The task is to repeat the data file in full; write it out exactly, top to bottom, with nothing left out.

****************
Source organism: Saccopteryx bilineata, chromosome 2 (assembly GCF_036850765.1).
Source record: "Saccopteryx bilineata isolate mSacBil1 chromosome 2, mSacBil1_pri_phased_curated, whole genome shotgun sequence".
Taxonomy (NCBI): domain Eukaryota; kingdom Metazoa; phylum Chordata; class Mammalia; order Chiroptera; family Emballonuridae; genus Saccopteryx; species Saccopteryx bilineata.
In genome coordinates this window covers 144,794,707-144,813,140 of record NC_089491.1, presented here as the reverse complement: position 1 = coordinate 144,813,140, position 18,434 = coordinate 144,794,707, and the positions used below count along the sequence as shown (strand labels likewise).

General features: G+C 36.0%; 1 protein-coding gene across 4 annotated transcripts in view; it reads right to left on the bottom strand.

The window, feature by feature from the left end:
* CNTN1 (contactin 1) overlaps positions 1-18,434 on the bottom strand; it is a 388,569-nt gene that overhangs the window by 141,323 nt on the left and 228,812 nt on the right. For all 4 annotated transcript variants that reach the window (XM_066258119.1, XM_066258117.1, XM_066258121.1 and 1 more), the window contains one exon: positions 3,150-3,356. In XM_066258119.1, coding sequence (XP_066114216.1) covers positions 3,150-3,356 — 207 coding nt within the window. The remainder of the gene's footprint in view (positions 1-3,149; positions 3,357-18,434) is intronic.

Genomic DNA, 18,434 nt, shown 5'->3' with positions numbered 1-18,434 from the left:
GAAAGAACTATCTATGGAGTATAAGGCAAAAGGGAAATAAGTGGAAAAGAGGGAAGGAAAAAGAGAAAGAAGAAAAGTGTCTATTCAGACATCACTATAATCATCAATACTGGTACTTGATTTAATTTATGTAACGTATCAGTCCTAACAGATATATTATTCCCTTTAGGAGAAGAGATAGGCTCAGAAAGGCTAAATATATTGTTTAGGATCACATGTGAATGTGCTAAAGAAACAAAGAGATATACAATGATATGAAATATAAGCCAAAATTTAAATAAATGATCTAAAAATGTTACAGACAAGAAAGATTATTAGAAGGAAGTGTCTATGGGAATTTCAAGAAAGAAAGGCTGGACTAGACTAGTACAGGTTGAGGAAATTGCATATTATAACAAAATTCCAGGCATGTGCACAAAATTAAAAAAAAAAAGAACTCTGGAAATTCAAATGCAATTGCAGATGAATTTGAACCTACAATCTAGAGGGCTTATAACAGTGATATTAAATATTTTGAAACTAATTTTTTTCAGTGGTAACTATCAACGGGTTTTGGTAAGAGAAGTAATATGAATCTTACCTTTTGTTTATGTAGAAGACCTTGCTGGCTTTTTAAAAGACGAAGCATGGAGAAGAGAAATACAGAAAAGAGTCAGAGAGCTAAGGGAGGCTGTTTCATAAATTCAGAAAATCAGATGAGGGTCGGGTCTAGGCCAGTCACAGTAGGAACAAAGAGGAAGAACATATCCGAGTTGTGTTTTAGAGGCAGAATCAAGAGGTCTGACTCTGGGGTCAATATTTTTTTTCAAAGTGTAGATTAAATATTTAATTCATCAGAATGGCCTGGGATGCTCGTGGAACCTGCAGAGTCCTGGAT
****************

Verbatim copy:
Source organism: Saccopteryx bilineata, chromosome 2 (assembly GCF_036850765.1).
Source record: "Saccopteryx bilineata isolate mSacBil1 chromosome 2, mSacBil1_pri_phased_curated, whole genome shotgun sequence".
Taxonomy (NCBI): domain Eukaryota; kingdom Metazoa; phylum Chordata; class Mammalia; order Chiroptera; family Emballonuridae; genus Saccopteryx; species Saccopteryx bilineata.
In genome coordinates this window covers 144,794,707-144,813,140 of record NC_089491.1, presented here as the reverse complement: position 1 = coordinate 144,813,140, position 18,434 = coordinate 144,794,707, and the positions used below count along the sequence as shown (strand labels likewise).

General features: G+C 36.0%; 1 protein-coding gene across 4 annotated transcripts in view; it reads right to left on the bottom strand.

The window, feature by feature from the left end:
* CNTN1 (contactin 1) overlaps positions 1-18,434 on the bottom strand; it is a 388,569-nt gene that overhangs the window by 141,323 nt on the left and 228,812 nt on the right. For all 4 annotated transcript variants that reach the window (XM_066258119.1, XM_066258117.1, XM_066258121.1 and 1 more), the window contains one exon: positions 3,150-3,356. In XM_066258119.1, coding sequence (XP_066114216.1) covers positions 3,150-3,356 — 207 coding nt within the window. The remainder of the gene's footprint in view (positions 1-3,149; positions 3,357-18,434) is intronic.

Genomic DNA, 18,434 nt, shown 5'->3' with positions numbered 1-18,434 from the left:
GAAAGAACTATCTATGGAGTATAAGGCAAAAGGGAAATAAGTGGAAAAGAGGGAAGGAAAAAGAGAAAGAAGAAAAGTGTCTATTCAGACATCACTATAATCATCAATACTGGTACTTGATTTAATTTATGTAACGTATCAGTCCTAACAGATATATTATTCCCTTTAGGAGAAGAGATAGGCTCAGAAAGGCTAAATATATTGTTTAGGATCACATGTGAATGTGCTAAAGAAACAAAGAGATATACAATGATATGAAATATAAGCCAAAATTTAAATAAATGATCTAAAAATGTTACAGACAAGAAAGATTATTAGAAGGAAGTGTCTATGGGAATTTCAAGAAAGAAAGGCTGGACTAGACTAGTACAGGTTGAGGAAATTGCATATTATAACAAAATTCCAGGCATGTGCACAAAATTAAAAAAAAAAAGAACTCTGGAAATTCAAATGCAATTGCAGATGAATTTGAACCTACAATCTAGAGGGCTTATAACAGTGATATTAAATATTTTGAAACTAATTTTTTTCAGTGGTAACTATCAACGGGTTTTGGTAAGAGAAGTAATATGAATCTTACCTTTTGTTTATGTAGAAGACCTTGCTGGCTTTTTAAAAGACGAAGCATGGAGAAGAGAAATACAGAAAAGAGTCAGAGAGCTAAGGGAGGCTGTTTCATAAATTCAGAAAATCAGATGAGGGTCGGGTCTAGGCCAGTCACAGTAGGAACAAAGAGGAAGAACATATCCGAGTTGTGTTTTAGAGGCAGAATCAAGAGGTCTGACTCTGGGGTCAATATTTTTTTTCAAAGTGTAGATTAAATATTTAATTCATCAGAATGGCCTGGGATGCTCGTGGAACCTGCAGAGTCCTGGAT